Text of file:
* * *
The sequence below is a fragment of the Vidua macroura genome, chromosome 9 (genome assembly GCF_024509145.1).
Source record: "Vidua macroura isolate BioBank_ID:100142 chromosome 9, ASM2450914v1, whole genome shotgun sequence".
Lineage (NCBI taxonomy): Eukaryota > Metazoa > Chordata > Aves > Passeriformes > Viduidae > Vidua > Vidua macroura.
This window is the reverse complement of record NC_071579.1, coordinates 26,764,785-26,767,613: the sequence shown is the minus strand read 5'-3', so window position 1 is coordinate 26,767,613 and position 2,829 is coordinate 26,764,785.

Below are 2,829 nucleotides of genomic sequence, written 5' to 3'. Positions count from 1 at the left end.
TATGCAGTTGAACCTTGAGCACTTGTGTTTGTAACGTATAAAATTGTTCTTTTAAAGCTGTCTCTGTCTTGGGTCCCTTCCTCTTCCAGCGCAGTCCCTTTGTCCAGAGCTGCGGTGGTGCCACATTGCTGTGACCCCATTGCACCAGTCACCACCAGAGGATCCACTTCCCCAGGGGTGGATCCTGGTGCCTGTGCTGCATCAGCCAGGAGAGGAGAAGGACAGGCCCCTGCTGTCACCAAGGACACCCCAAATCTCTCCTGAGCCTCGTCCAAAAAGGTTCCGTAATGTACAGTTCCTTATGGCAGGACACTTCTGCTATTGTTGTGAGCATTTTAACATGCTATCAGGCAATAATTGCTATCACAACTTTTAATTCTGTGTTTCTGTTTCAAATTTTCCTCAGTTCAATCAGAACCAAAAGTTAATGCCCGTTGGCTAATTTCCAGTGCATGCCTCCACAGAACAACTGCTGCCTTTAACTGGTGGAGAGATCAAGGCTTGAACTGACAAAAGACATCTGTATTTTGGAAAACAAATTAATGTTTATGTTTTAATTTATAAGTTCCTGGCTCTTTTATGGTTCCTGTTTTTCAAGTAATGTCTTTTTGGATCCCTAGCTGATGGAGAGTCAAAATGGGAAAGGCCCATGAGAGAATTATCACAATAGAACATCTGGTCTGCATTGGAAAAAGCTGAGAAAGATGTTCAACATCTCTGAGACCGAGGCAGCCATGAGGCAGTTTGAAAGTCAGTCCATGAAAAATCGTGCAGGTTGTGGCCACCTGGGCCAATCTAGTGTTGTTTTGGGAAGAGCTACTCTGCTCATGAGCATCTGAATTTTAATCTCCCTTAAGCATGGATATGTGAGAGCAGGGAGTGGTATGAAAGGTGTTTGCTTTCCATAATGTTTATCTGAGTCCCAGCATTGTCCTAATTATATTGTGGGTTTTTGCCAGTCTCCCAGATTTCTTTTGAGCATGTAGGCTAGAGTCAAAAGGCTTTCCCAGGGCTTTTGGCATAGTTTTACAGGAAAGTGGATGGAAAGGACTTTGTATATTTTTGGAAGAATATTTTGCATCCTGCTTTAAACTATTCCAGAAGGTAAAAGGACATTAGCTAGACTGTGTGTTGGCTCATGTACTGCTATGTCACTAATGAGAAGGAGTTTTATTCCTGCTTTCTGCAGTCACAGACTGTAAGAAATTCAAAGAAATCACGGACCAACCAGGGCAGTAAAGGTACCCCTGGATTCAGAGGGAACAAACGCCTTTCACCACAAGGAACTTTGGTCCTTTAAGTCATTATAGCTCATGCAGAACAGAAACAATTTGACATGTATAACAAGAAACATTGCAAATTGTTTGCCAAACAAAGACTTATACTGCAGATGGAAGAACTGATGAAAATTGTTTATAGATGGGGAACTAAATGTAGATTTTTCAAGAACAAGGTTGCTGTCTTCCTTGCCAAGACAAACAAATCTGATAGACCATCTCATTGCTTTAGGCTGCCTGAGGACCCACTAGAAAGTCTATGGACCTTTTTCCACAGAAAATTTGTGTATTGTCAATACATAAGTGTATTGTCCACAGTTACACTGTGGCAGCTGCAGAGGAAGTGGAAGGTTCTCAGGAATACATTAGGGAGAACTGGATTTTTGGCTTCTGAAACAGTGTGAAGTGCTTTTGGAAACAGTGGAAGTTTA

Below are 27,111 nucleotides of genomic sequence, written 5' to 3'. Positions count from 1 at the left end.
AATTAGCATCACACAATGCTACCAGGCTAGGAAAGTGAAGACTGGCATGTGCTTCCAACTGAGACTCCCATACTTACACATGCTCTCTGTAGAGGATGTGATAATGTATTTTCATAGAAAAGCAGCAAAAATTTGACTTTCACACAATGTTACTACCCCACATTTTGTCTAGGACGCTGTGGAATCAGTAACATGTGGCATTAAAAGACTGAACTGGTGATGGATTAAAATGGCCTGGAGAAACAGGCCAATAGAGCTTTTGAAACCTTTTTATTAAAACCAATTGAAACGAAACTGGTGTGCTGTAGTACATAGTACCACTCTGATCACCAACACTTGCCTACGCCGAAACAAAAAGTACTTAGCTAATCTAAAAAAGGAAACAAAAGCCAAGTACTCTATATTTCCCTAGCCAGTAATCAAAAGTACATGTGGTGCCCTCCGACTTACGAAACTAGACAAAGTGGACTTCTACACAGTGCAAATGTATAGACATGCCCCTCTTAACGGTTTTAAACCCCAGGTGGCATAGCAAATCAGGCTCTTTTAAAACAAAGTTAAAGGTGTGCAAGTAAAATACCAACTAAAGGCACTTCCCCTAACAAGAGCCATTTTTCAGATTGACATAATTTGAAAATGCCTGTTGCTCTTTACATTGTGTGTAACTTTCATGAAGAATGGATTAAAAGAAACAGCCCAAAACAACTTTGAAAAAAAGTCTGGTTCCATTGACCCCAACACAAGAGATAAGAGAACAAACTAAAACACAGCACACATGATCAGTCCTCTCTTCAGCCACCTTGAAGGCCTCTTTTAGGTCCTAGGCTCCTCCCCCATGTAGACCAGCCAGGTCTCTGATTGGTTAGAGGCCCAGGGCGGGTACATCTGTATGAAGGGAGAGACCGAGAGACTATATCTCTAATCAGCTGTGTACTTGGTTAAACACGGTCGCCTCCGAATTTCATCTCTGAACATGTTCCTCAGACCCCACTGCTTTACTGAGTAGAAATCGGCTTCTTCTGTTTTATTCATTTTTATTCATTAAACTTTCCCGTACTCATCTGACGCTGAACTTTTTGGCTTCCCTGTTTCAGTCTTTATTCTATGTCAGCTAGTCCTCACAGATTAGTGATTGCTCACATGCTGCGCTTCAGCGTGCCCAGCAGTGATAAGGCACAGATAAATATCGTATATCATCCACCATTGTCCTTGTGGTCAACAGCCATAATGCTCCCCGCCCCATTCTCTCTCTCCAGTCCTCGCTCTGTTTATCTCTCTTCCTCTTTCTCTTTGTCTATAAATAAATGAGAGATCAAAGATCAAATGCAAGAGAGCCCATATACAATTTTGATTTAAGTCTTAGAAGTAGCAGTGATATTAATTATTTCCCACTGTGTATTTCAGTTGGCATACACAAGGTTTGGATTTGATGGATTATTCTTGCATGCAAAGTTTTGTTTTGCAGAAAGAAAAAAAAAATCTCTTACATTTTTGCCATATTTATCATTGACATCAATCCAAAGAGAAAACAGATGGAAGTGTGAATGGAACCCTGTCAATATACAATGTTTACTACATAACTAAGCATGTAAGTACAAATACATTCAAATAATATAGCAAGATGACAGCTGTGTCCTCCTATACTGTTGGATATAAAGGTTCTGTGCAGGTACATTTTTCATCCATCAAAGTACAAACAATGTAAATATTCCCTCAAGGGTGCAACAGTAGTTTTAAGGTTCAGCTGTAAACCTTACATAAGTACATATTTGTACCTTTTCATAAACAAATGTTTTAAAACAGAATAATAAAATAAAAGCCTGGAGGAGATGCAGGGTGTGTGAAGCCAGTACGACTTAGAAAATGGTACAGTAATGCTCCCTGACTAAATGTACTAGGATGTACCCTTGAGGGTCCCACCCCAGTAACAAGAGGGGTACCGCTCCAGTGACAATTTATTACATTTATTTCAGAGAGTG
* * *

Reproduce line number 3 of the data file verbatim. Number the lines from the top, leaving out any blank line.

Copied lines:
Lineage (NCBI taxonomy): Eukaryota > Metazoa > Chordata > Aves > Passeriformes > Viduidae > Vidua > Vidua macroura.